Thursday, February 20, 2014

Teaching Tolerance

 In case you didn’t hear, an Orthodox high school in New York permitted two girls to wear tefillin at school (this also happens to be the school where I teach). The firestorm following this decision focused on a few major issues, with both participants and observers alike compelled to take a side. Although debating right and wrong is important (if done respectfully), such argumentation usually leaves the sides looking at each other solely through a black-and-white lens. This is unfortunate, as the participants in any debate should be asking themselves “is there anything I learn from my opponent?” In this case, there are a few things to think about; I’d like to discuss one of them.

The arguments against women wearing tefillin have been straightforward and without apology. The dialogue has been strong, but mostly respectful. Some have expressed admiration for the candor and humility with which SAR presented its decision, whether they agreed or not. It was encouraging to see people on one side complimenting those on the other. I would simply like to add one more item of food for thought for everyone involved: the importance of teaching Ahavat Yisrael through tolerance. Whatever side you are on, this controversy provides an important forum for evaluating the degree to which our schools and communities teach this value.

The perceived educational danger of allowing girls to wear tefillin, even as an exceptional situation, was a large part of the discussion. Such arguments have been generally of two types: The first type claims that students will start thinking that halacha is something to modify at will. The second type argues that Orthodox schools have a requirement to uphold Orthodox values and practices at all costs. However, I think both of these arguments are incomplete and missing an important nuance.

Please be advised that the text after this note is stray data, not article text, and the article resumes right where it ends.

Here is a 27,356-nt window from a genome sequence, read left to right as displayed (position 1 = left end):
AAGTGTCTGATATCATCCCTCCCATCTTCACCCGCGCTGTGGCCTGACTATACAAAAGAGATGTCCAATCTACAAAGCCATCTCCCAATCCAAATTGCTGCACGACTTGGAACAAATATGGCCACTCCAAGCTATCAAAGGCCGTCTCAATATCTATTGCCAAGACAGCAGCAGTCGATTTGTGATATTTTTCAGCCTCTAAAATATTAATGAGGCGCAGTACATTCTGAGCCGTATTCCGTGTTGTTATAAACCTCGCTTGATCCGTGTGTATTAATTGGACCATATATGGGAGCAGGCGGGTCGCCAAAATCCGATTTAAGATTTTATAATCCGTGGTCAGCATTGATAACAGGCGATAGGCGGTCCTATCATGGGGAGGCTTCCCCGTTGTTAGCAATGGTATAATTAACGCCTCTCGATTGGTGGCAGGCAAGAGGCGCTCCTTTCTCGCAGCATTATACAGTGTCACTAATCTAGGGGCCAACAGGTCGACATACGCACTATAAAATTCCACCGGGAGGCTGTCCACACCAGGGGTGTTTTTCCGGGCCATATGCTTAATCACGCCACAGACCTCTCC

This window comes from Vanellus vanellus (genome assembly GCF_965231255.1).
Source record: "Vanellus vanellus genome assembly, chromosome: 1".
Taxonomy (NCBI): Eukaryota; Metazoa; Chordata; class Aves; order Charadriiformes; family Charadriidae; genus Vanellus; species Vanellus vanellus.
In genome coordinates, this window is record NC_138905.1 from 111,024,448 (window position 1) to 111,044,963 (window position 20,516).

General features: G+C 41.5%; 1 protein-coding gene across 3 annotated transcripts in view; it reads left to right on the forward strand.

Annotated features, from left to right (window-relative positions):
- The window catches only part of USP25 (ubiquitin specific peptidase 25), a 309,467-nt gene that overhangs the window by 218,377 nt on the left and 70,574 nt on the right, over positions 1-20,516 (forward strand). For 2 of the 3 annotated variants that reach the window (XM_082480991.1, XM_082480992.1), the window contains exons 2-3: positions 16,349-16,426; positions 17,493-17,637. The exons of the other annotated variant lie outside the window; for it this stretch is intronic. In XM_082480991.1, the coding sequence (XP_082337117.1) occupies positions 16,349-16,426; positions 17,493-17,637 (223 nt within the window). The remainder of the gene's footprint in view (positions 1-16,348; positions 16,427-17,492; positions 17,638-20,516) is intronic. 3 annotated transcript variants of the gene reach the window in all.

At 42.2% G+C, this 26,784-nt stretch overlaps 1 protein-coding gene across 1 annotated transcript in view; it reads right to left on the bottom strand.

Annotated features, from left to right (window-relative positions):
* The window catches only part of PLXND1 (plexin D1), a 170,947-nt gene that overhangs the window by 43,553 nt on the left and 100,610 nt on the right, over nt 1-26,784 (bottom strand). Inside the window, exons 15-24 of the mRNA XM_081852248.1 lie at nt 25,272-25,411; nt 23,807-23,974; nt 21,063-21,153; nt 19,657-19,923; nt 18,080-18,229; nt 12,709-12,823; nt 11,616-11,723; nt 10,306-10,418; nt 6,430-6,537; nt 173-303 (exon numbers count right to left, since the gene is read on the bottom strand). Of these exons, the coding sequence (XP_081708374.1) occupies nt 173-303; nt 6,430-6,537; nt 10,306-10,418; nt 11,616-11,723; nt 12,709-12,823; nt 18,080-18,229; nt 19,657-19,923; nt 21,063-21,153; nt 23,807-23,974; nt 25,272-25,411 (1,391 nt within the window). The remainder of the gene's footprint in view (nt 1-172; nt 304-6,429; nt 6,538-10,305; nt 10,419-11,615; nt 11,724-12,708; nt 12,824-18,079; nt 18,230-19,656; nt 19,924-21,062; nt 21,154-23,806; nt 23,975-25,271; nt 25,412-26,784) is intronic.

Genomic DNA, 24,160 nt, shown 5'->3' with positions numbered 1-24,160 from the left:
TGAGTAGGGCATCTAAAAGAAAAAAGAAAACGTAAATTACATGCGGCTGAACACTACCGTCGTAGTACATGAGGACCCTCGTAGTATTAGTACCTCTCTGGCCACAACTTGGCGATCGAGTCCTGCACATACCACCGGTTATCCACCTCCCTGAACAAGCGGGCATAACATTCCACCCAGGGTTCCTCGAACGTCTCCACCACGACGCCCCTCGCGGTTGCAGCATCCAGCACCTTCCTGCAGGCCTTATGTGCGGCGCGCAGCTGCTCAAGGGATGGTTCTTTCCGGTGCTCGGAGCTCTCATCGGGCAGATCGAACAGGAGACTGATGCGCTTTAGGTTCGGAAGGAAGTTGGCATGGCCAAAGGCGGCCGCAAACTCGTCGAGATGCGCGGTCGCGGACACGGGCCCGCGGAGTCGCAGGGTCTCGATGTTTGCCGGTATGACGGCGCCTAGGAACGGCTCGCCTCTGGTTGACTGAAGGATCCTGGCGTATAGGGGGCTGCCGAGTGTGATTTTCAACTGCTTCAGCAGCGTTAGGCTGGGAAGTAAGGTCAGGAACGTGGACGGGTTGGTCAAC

Granted that if one had to choose all-or-nothing between teaching two educational values, a large majority of Orthodox Jews (myself included) would take mesorah over tolerance. But this doesn’t mean that mesorah should always be the overriding educational value at all costs. From tzitzis and skirt-length checks to halacha tests and extra emphasis on Gemara, no dearth of opportunities exists for teachers to model and teach the importance of keeping with our traditions. Respect for mesorah is definitely a major highlight of all Orthodox Jewish education.

This considered, I don’t think we need to fear that a few instances of tolerance will completely throw off the educational balance (especially if the reason for the exception is clearly explained to the students in the school). On the contrary, many students often feel burdened by the tradition-oriented presentation of Judaism, reacting negatively to a perceived lack of flexibility and tolerance. Maybe a show of tolerance or two would be beneficial to these young men and women.

Tolerance is a Jewish value. Whether or not one agrees to the degree to which tolerance is practiced in modern society is one thing. However, the messages of v’ahavta l’reiacha kamocha and (hocheiach tochiach et amitecha) v’lo tisa alav cheit cannot be ignored. So why is it that we are so quick to put down those who disagree with us? Why is it so easy for many in our communities to make racist comments and jokes? We need to ask ourselves whether we teach and model “respect for the other” enough. The more we think about it, the more we may not like the answer.

So, to those against the decision because Orthodox schools have the responsibility to teach Orthodox values: are we not responsible to teach tolerance and respect? And to those who argued against exposing students to flexibility in Jewish practice: is it really so bad to teach about it once in a while? This is not to claim that one side of tefillin debate is right and another is wrong (and definitely not to claim that tolerance should automatically override all halachic concerns). However, even if you disagree with the decisions made, please realize that teaching tolerance is not poison to our students, and to many, it might be exactly what they need. Whether you are a teacher, rabbi, or parent, at least think about it.

To conclude with a story: A friend of mine told me about an experience he had when speaking with his class about davening. The conversation quickly turned to the compound challenge of tefillah length and finding meaning. My friend told his students that he might encourage an individual to take tefillah slowly, skipping certain parts at the outset if necessary, to build towards a complete and meaningful tefillah. After making this point, one of his students stood up, slapped him five, and gave a genuine “thank you.” Although this is simply a story, it must make one think: maybe a little well-placed tolerance can go a long way.

(Originally Published in the Jewish Link of Bergen County

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